On Thursday, New York prosecutors charged the Trump Organization and its chief financial officer, Allen Weisselberg, with running a 15-year alleged tax scheme designed “to compensate Weisselberg and other Trump Organization executives in a manner that was ‘off the books.”
It is the first criminal case against former President Donald Trump’s company, one he has derided as a political prosecution.
Here’s what you need to know from the indictment:
The crux of the alleged scheme is that the company gave fringe benefits, or perks, to executives including Weisselberg as part of their income, but didn’t pay required payroll taxes on those benefits.
Meanwhile, the recipients of the perks didn’t report them as income and thus didn’t pay income tax on them.
Weisselberg allegedly received a wide array of benefits
On top of his direct compensation from the company, Weisselberg received rent on an Upper West Side apartment, utilities and garage expenses paid for by the Trump Organization, according to the indictment. He and his wife each received a leased Mercedes-Benz. He received nearly $30,000 in cash over a six-year period to pay personal holiday gratuities. He received new beds, flat-screen TVs, carpeting and furniture for his home in Florida.
Trump himself wasn’t charged, but he is referenced
According to the indictment, Weisselberg received perks including $359,058 in tuition payments for Columbia Grammar & Preparatory School for two of his grandchildren. Those payments were made by checks from Donald Trump’s account signed by Trump himself, and later from the Donald J. Trump revocable trust, the indictment said.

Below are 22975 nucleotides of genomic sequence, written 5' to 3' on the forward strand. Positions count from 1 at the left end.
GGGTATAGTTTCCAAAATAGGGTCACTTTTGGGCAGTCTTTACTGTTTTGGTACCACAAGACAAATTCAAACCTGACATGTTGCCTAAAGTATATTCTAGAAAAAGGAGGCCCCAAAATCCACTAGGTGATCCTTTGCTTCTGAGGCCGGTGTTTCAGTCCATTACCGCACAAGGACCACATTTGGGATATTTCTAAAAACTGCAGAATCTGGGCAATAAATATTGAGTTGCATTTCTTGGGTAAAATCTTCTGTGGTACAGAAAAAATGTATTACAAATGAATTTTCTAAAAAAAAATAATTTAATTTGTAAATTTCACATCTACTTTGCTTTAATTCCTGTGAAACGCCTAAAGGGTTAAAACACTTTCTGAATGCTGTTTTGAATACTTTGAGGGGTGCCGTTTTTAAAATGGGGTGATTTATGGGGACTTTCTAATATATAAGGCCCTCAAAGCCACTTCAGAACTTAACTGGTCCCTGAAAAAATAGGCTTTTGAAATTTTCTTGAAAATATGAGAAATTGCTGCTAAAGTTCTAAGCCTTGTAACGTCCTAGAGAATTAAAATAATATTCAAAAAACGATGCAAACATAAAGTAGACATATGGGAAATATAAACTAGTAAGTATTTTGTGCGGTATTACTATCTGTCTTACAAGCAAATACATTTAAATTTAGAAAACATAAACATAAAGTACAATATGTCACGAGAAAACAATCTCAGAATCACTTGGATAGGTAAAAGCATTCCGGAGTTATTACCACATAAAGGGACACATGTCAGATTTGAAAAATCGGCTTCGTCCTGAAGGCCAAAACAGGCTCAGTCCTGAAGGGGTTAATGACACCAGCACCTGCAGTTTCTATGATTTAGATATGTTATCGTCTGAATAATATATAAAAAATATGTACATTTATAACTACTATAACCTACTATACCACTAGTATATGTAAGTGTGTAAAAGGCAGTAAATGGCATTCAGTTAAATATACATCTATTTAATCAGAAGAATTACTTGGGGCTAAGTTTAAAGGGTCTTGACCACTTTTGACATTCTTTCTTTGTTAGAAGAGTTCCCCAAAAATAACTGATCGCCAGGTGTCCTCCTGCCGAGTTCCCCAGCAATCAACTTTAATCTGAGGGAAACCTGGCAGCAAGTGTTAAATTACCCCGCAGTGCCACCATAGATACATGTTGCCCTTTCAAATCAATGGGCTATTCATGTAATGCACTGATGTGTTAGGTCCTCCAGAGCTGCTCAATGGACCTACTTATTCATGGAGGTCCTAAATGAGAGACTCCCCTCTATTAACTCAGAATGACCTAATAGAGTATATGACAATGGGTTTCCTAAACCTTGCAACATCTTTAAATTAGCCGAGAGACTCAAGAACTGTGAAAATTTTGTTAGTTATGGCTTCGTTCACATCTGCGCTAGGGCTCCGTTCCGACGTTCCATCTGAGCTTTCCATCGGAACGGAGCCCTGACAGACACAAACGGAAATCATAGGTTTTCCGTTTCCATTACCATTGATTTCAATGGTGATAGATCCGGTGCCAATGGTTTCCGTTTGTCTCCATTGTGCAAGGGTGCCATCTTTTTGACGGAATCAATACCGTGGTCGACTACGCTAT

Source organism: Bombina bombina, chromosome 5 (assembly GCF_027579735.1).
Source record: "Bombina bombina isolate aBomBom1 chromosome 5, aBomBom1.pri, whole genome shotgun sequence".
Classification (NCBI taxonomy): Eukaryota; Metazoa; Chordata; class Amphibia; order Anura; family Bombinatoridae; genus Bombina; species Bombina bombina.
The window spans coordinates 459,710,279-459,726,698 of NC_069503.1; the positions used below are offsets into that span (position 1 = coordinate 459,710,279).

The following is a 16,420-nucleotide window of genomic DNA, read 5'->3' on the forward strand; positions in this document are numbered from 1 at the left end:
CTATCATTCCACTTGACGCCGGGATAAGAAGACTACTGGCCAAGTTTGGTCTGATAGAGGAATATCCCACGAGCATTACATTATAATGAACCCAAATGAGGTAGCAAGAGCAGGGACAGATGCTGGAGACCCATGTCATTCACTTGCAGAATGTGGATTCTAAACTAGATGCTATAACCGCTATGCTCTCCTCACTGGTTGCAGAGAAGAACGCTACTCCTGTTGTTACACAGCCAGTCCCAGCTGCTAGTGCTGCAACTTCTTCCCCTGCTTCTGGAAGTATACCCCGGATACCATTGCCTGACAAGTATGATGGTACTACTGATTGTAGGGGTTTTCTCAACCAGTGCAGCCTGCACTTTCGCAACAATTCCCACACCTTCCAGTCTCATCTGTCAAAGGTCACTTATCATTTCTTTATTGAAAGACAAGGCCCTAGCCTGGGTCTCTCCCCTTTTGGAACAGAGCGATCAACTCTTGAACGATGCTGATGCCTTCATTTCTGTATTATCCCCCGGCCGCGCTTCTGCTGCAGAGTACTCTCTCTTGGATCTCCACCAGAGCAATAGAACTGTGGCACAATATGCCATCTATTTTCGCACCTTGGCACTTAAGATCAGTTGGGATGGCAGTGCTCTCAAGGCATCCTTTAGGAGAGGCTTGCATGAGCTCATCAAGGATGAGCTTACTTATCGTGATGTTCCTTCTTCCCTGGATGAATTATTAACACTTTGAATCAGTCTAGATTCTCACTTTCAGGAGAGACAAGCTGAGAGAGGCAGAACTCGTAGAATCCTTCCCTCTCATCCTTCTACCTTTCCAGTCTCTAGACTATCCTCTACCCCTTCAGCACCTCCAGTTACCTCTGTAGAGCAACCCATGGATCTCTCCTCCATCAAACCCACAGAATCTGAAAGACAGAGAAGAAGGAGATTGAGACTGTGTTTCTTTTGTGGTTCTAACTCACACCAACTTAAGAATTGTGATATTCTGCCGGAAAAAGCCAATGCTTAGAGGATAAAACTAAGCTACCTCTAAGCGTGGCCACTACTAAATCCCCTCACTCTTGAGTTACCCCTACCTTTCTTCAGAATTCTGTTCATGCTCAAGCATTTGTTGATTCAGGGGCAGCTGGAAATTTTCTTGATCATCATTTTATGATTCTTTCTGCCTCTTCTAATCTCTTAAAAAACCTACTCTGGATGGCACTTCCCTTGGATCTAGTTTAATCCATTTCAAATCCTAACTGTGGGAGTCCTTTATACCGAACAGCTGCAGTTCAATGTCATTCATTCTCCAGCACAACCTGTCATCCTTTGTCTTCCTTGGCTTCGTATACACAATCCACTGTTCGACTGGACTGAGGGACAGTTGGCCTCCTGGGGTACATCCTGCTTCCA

The payments for Weisselberg’s grandchildren were “indirect compensation” and were not included on Weisselberg’s W-2 forms, and no income taxes were withheld by the Trump Organization or Trump Payroll Corp. in connection with the tuition payments.
No other individuals were charged Thursday
The Trump Organization, an entity called Trump Payroll Corp. and Weisselberg were charged Thursday – 10 charges brought against the companies and 15 against Weisselberg. But no other individuals have been charged as part of the district attorney’s investigation. The charges do reference an unindicted co-conspirator, which the indictment describes as a person who helped Weisselberg evade taxes.
“From at least 2005 through the date of this indictment, the named defendants and others, including Unindicted Co-conspirator #1, agreed to and implemented a compensation scheme with the object of enabling Weisselberg to underreport his income to federal authorities, and thereby evade taxes and falsely claim federal tax refunds to which he was not entitled,” the indictment says.
A person familiar with the investigation told CNN the unindicted co-conspirator is Jeff McConney, the Trump Organization’s long-time controller.
The investigation isn’t over
The Manhattan district attorney’s office has emphasized that the investigation is ongoing.
The indictment focuses largely on Weisselberg, whose cooperation prosecutors have spent months trying – and failing – to secure. Weisselberg pleaded not guilty Thursday, but if he were to change his mind and decide to assist prosecutors, they could use his testimony and evidence to pursue others.
Additionally, prosecutors have explored a wide range of topics in the course of their more than two years of investigation, and they could add additional charges in the future in what’s known as a superseding indictment.
CNN’s Sonia Moghe and Kara Scannell contributed to this report.